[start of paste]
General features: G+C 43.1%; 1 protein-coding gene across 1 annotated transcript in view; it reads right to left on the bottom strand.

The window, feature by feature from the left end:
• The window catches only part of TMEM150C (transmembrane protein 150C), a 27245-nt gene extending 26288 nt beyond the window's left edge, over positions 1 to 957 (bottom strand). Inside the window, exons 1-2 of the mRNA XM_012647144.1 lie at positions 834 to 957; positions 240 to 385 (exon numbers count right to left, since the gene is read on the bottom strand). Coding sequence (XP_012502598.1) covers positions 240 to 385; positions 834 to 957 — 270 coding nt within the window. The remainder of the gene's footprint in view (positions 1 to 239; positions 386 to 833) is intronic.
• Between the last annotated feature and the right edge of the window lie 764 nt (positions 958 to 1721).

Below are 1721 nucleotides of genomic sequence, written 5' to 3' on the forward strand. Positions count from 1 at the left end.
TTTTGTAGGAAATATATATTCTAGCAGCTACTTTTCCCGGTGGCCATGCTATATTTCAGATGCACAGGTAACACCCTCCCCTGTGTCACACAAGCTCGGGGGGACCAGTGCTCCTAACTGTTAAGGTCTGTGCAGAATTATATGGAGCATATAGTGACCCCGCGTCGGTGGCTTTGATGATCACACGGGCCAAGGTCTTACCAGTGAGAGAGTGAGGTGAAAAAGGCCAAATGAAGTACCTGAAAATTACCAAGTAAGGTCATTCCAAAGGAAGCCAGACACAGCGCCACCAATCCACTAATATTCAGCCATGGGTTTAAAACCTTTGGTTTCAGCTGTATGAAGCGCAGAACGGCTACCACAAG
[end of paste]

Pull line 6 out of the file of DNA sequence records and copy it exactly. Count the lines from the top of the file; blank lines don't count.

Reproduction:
TTTTGTAGGAAATATATATTCTAGCAGCTACTTTTCCCGGTGGCCATGCTATATTTCAGATGCACAGGTAACACCCTCCCCTGTGTCACACAAGCTCGGGGGGACCAGTGCTCCTAACTGTTAAGGTCTGTGCAGAATTATATGGAGCATATAGTGACCCCGCGTCGGTGGCTTTGATGATCACACGGGCCAAGGTCTTACCAGTGAGAGAGTGAGGTGAAAAAGGCCAAATGAAGTACCTGAAAATTACCAAGTAAGGTCATTCCAAAGGAAGCCAGACACAGCGCCACCAATCCACTAATATTCAGCCATGGGTTTAAAACCTTTGGTTTCAGCTGTATGAAGCGCAGAACGGCTACCACAAG